A Devotional Moment: Giving Thanks

  • Published
  • By Chaplain (Lt. Col.) Bruce Glover
  • 51st Fighter Wing Chaplain
I'm convinced that many of us have it all wrong about Thanksgiving. Now don't get me wrong, I love the football games, the Macy's parade, the turkey, the stuffing, being stuffed and the feast-induced nap on the couch.

What we have wrong, I'm convinced, is why we give thanks.

We don't give thanks because life is perfect or because we are better off than other people or because we have all that we ever want. In fact, true gratitude is born out of hardship or suffering.

Think about Thanksgiving. Fifty percent of the Plymouth Colony Pilgrims who had arrived from Europe died before they could celebrate their feast. Life had been terrible; yet, they were just grateful to be alive.

Later, in 1789 with our nation still struggling after the Revolutionary War George Washington called for a day of Thanksgiving "to be devoted to the service of that great and glorious Being who is the beneficent author of all the good that was, that is, or that will be."

Again, our American ancestors didn't take life or liberty for granted, but offered thanks. Almost a hundred years later in 1863, just three months after the slaughter that was Gettysburg, Abraham Lincoln called for a national day of Thanksgiving, as he called the nation to a humble day of prayer and healing. Civil war would rage for two more years, but the people gave thanks. Our national gratitude is born out of hardship and suffering, not ease.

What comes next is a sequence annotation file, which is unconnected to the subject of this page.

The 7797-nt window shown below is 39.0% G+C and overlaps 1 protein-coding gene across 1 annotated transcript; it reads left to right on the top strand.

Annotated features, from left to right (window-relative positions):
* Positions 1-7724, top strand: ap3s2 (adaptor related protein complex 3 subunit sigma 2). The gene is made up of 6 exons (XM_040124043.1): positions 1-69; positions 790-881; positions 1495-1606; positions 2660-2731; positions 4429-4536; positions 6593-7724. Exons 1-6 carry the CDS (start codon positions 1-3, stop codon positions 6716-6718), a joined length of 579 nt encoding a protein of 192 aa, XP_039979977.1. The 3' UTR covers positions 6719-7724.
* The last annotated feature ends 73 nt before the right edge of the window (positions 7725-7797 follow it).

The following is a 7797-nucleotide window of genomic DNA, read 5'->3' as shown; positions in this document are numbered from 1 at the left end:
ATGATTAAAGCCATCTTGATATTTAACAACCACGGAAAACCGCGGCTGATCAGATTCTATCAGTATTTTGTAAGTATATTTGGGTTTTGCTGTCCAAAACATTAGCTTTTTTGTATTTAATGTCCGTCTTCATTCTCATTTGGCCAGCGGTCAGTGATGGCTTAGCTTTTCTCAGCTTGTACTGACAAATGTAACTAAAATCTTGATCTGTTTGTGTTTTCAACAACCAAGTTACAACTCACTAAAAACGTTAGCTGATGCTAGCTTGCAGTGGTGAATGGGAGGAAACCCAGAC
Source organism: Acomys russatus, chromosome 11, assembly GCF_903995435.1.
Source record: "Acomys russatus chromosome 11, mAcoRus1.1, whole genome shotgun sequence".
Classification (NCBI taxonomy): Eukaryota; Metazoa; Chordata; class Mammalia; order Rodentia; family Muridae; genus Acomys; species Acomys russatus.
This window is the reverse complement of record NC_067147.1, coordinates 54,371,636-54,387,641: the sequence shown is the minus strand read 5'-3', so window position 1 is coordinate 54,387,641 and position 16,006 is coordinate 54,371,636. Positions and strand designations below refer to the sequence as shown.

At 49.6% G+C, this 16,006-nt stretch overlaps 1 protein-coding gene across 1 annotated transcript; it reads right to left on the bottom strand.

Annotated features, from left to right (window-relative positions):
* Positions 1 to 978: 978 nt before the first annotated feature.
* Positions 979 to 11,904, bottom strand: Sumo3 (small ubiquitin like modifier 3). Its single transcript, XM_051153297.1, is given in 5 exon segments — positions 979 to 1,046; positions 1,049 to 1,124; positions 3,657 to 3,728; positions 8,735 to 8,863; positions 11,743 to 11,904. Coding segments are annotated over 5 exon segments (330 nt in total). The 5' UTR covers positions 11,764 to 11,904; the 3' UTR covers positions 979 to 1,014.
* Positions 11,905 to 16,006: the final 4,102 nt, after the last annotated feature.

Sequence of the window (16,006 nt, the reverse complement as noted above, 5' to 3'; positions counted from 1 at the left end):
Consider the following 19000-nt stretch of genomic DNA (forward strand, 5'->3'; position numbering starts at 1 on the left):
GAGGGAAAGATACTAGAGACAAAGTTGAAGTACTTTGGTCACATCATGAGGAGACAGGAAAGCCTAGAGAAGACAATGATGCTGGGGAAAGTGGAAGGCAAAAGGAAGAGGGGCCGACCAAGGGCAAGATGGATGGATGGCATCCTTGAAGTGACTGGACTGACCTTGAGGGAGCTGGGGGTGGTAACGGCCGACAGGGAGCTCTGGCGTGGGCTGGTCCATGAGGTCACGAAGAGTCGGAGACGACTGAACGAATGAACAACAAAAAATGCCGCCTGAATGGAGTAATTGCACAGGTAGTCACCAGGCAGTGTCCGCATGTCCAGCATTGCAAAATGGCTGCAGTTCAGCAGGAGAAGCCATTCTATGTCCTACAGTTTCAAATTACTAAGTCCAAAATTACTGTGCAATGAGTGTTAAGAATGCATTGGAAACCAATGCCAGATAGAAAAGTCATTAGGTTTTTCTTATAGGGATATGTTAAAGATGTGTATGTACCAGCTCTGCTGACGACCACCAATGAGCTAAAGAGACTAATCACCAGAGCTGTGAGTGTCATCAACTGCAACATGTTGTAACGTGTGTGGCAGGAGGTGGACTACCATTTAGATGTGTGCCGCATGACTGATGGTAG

So, why give thanks?

Give thanks not because all of life is good, but because God is good.

Give thanks not because you deserve what you have, but because you know your life and liberty are precious gifts.

Give thanks not because you have all you want, but because you have far more than you really need.

This Thanksgiving I hope we get it right.